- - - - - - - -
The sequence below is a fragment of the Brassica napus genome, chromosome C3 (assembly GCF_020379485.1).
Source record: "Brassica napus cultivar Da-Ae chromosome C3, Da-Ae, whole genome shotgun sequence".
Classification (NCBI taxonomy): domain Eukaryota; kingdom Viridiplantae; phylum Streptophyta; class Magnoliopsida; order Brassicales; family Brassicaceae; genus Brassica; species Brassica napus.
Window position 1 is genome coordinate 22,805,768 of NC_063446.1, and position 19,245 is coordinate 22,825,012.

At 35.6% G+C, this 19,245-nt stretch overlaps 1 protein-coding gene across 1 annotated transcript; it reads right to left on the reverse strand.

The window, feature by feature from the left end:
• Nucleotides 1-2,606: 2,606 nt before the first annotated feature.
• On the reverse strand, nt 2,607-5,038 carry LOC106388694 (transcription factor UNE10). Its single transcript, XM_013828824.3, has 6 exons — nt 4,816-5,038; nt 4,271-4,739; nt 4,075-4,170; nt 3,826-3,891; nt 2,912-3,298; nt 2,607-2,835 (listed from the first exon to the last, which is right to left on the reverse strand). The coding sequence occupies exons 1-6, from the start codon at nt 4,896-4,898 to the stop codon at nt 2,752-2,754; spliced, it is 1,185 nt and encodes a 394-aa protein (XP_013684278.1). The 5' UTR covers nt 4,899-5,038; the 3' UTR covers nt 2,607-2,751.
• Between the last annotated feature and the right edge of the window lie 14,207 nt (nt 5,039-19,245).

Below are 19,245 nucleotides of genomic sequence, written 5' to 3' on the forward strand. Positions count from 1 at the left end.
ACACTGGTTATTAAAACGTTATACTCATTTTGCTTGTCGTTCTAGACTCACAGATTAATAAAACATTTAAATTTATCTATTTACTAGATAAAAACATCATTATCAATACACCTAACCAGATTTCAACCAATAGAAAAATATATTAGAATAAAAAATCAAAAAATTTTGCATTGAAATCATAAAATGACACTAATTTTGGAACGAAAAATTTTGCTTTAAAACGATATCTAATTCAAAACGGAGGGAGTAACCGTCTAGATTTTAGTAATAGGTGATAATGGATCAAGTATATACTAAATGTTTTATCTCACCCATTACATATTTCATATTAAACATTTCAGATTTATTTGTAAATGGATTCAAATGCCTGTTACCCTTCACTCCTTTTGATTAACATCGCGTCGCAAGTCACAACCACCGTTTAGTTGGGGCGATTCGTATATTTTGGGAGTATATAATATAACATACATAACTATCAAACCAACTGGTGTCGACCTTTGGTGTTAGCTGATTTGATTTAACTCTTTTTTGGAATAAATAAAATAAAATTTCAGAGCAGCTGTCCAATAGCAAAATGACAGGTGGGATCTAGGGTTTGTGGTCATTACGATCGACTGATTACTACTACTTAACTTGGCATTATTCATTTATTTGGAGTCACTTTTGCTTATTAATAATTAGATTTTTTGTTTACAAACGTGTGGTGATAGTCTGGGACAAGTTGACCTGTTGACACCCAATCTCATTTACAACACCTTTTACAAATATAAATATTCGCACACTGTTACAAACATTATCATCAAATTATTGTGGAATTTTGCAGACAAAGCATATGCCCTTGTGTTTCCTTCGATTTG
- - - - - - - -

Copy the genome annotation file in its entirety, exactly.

The sequence below is a fragment of the Brassica napus genome, chromosome C3 (assembly GCF_020379485.1).
Source record: "Brassica napus cultivar Da-Ae chromosome C3, Da-Ae, whole genome shotgun sequence".
Classification (NCBI taxonomy): domain Eukaryota; kingdom Viridiplantae; phylum Streptophyta; class Magnoliopsida; order Brassicales; family Brassicaceae; genus Brassica; species Brassica napus.
Window position 1 is genome coordinate 22,805,768 of NC_063446.1, and position 19,245 is coordinate 22,825,012.

At 35.6% G+C, this 19,245-nt stretch overlaps 1 protein-coding gene across 1 annotated transcript; it reads right to left on the reverse strand.

The window, feature by feature from the left end:
• Nucleotides 1-2,606: 2,606 nt before the first annotated feature.
• On the reverse strand, nt 2,607-5,038 carry LOC106388694 (transcription factor UNE10). Its single transcript, XM_013828824.3, has 6 exons — nt 4,816-5,038; nt 4,271-4,739; nt 4,075-4,170; nt 3,826-3,891; nt 2,912-3,298; nt 2,607-2,835 (listed from the first exon to the last, which is right to left on the reverse strand). The coding sequence occupies exons 1-6, from the start codon at nt 4,896-4,898 to the stop codon at nt 2,752-2,754; spliced, it is 1,185 nt and encodes a 394-aa protein (XP_013684278.1). The 5' UTR covers nt 4,899-5,038; the 3' UTR covers nt 2,607-2,751.
• Between the last annotated feature and the right edge of the window lie 14,207 nt (nt 5,039-19,245).

Below are 19,245 nucleotides of genomic sequence, written 5' to 3' on the forward strand. Positions count from 1 at the left end.
ACACTGGTTATTAAAACGTTATACTCATTTTGCTTGTCGTTCTAGACTCACAGATTAATAAAACATTTAAATTTATCTATTTACTAGATAAAAACATCATTATCAATACACCTAACCAGATTTCAACCAATAGAAAAATATATTAGAATAAAAAATCAAAAAATTTTGCATTGAAATCATAAAATGACACTAATTTTGGAACGAAAAATTTTGCTTTAAAACGATATCTAATTCAAAACGGAGGGAGTAACCGTCTAGATTTTAGTAATAGGTGATAATGGATCAAGTATATACTAAATGTTTTATCTCACCCATTACATATTTCATATTAAACATTTCAGATTTATTTGTAAATGGATTCAAATGCCTGTTACCCTTCACTCCTTTTGATTAACATCGCGTCGCAAGTCACAACCACCGTTTAGTTGGGGCGATTCGTATATTTTGGGAGTATATAATATAACATACATAACTATCAAACCAACTGGTGTCGACCTTTGGTGTTAGCTGATTTGATTTAACTCTTTTTTGGAATAAATAAAATAAAATTTCAGAGCAGCTGTCCAATAGCAAAATGACAGGTGGGATCTAGGGTTTGTGGTCATTACGATCGACTGATTACTACTACTTAACTTGGCATTATTCATTTATTTGGAGTCACTTTTGCTTATTAATAATTAGATTTTTTGTTTACAAACGTGTGGTGATAGTCTGGGACAAGTTGACCTGTTGACACCCAATCTCATTTACAACACCTTTTACAAATATAAATATTCGCACACTGTTACAAACATTATCATCAAATTATTGTGGAATTTTGCAGACAAAGCATATGCCCTTGTGTTTCCTTCGATTTG